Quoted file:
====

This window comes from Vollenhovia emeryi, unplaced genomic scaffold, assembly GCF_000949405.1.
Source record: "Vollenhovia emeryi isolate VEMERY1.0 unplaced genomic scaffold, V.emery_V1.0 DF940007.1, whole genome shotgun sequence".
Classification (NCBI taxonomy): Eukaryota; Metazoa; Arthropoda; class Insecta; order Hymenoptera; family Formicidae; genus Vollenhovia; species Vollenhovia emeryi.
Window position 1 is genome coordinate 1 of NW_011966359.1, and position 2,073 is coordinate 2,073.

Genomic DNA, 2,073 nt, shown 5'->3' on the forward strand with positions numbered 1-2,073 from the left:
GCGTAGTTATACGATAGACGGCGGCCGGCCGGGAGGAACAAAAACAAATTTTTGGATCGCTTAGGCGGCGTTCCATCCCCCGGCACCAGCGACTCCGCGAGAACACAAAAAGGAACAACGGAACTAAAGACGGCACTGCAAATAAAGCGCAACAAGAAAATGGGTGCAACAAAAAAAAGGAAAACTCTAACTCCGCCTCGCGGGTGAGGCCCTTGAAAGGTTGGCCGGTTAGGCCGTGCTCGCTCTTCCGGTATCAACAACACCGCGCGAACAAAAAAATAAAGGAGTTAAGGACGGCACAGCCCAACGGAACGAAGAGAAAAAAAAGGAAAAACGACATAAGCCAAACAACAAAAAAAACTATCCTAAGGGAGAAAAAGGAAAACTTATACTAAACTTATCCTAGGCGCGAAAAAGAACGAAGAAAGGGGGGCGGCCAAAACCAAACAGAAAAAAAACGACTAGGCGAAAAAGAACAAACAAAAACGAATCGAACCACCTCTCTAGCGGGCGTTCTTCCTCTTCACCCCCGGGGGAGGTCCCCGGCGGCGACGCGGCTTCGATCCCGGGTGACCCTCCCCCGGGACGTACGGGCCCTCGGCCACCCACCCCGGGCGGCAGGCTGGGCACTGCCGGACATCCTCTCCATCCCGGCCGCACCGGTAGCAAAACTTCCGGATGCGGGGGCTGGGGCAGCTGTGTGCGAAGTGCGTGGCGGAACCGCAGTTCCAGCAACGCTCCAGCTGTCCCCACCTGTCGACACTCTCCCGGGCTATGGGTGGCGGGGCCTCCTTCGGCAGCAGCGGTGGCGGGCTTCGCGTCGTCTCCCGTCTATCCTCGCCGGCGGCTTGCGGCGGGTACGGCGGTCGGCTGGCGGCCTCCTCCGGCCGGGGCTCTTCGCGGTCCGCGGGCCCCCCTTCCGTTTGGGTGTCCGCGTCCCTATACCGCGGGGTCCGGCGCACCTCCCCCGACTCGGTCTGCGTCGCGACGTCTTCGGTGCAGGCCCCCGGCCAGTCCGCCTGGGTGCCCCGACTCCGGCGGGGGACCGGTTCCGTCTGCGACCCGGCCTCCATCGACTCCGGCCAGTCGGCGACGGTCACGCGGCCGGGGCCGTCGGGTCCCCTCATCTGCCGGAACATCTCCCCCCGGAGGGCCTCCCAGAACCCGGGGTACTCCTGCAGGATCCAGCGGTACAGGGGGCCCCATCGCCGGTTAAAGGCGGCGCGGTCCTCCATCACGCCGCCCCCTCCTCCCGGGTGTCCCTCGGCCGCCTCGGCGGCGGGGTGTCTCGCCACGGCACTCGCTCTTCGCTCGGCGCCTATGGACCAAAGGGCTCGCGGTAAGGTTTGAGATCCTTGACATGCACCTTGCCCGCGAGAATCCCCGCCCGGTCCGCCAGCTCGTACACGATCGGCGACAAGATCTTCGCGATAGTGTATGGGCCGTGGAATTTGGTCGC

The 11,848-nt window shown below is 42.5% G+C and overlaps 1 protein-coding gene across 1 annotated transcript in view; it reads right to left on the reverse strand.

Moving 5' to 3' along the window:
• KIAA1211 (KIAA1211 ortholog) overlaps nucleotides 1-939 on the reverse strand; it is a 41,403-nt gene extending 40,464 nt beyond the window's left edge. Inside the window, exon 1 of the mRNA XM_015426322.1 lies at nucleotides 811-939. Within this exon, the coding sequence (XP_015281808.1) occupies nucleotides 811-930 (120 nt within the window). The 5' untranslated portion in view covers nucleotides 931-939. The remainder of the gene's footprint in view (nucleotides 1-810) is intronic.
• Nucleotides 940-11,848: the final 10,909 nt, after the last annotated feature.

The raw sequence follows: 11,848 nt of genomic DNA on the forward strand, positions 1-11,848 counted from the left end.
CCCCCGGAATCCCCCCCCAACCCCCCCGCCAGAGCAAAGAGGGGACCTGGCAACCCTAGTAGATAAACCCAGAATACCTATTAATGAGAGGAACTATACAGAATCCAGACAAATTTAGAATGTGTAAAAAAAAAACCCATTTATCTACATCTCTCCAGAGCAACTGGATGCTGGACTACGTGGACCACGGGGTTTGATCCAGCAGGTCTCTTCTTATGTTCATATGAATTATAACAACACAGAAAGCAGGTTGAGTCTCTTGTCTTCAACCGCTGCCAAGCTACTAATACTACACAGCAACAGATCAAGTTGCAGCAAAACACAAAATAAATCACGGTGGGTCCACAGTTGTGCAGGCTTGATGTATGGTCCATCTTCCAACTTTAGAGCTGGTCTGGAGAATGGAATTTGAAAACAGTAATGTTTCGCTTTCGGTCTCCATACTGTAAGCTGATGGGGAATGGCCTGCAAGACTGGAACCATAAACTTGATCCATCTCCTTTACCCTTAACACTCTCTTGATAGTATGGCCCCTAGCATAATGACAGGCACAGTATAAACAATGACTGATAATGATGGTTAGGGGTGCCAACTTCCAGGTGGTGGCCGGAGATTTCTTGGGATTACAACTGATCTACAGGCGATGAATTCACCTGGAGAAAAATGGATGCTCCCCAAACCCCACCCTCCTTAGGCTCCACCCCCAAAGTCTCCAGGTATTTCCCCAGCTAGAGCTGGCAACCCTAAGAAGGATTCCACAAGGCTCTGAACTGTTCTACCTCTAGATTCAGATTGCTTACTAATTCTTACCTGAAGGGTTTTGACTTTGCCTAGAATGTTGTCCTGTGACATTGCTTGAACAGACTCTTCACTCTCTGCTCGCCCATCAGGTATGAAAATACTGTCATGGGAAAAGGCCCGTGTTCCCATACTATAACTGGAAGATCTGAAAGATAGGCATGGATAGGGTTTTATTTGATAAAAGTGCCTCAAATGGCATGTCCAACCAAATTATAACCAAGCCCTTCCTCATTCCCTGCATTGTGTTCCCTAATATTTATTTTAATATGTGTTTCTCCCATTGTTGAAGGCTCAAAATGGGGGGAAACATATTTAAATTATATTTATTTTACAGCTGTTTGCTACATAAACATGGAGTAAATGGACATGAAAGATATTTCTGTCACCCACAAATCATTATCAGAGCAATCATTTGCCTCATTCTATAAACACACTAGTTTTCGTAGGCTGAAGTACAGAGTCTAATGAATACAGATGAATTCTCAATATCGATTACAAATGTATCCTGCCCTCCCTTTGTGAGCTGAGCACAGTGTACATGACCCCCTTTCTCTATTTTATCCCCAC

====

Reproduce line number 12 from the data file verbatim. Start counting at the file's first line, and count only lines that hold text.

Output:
CCCCCGGAATCCCCCCCCAACCCCCCCGCCAGAGCAAAGAGGGGACCTGGCAACCCTAGTAGATAAACCCAGAATACCTATTAATGAGAGGAACTATACAGAATCCAGACAAATTTAGAATGTGTAAAAAAAAAACCCATTTATCTACATCTCTCCAGAGCAACTGGATGCTGGACTACGTGGACCACGGGGTTTGATCCAGCAGGTCTCTTCTTATGTTCATATGAATTATAACAACACAGAAAGCAGGTTGAGTCTCTTGTCTTCAACCGCTGCCAAGCTACTAATACTACACAGCAACAGATCAAGTTGCAGCAAAACACAAAATAAATCACGGTGGGTCCACAGTTGTGCAGGCTTGATGTATGGTCCATCTTCCAACTTTAGAGCTGGTCTGGAGAATGGAATTTGAAAACAGTAATGTTTCGCTTTCGGTCTCCATACTGTAAGCTGATGGGGAATGGCCTGCAAGACTGGAACCATAAACTTGATCCATCTCCTTTACCCTTAACACTCTCTTGATAGTATGGCCCCTAGCATAATGACAGGCACAGTATAAACAATGACTGATAATGATGGTTAGGGGTGCCAACTTCCAGGTGGTGGCCGGAGATTTCTTGGGATTACAACTGATCTACAGGCGATGAATTCACCTGGAGAAAAATGGATGCTCCCCAAACCCCACCCTCCTTAGGCTCCACCCCCAAAGTCTCCAGGTATTTCCCCAGCTAGAGCTGGCAACCCTAAGAAGGATTCCACAAGGCTCTGAACTGTTCTACCTCTAGATTCAGATTGCTTACTAATTCTTACCTGAAGGGTTTTGACTTTGCCTAGAATGTTGTCCTGTGACATTGCTTGAACAGACTCTTCACTCTCTGCTCGCCCATCAGGTATGAAAATACTGTCATGGGAAAAGGCCCGTGTTCCCATACTATAACTGGAAGATCTGAAAGATAGGCATGGATAGGGTTTTATTTGATAAAAGTGCCTCAAATGGCATGTCCAACCAAATTATAACCAAGCCCTTCCTCATTCCCTGCATTGTGTTCCCTAATATTTATTTTAATATGTGTTTCTCCCATTGTTGAAGGCTCAAAATGGGGGGAAACATATTTAAATTATATTTATTTTACAGCTGTTTGCTACATAAACATGGAGTAAATGGACATGAAAGATATTTCTGTCACCCACAAATCATTATCAGAGCAATCATTTGCCTCATTCTATAAACACACTAGTTTTCGTAGGCTGAAGTACAGAGTCTAATGAATACAGATGAATTCTCAATATCGATTACAAATGTATCCTGCCCTCCCTTTGTGAGCTGAGCACAGTGTACATGACCCCCTTTCTCTATTTTATCCCCAC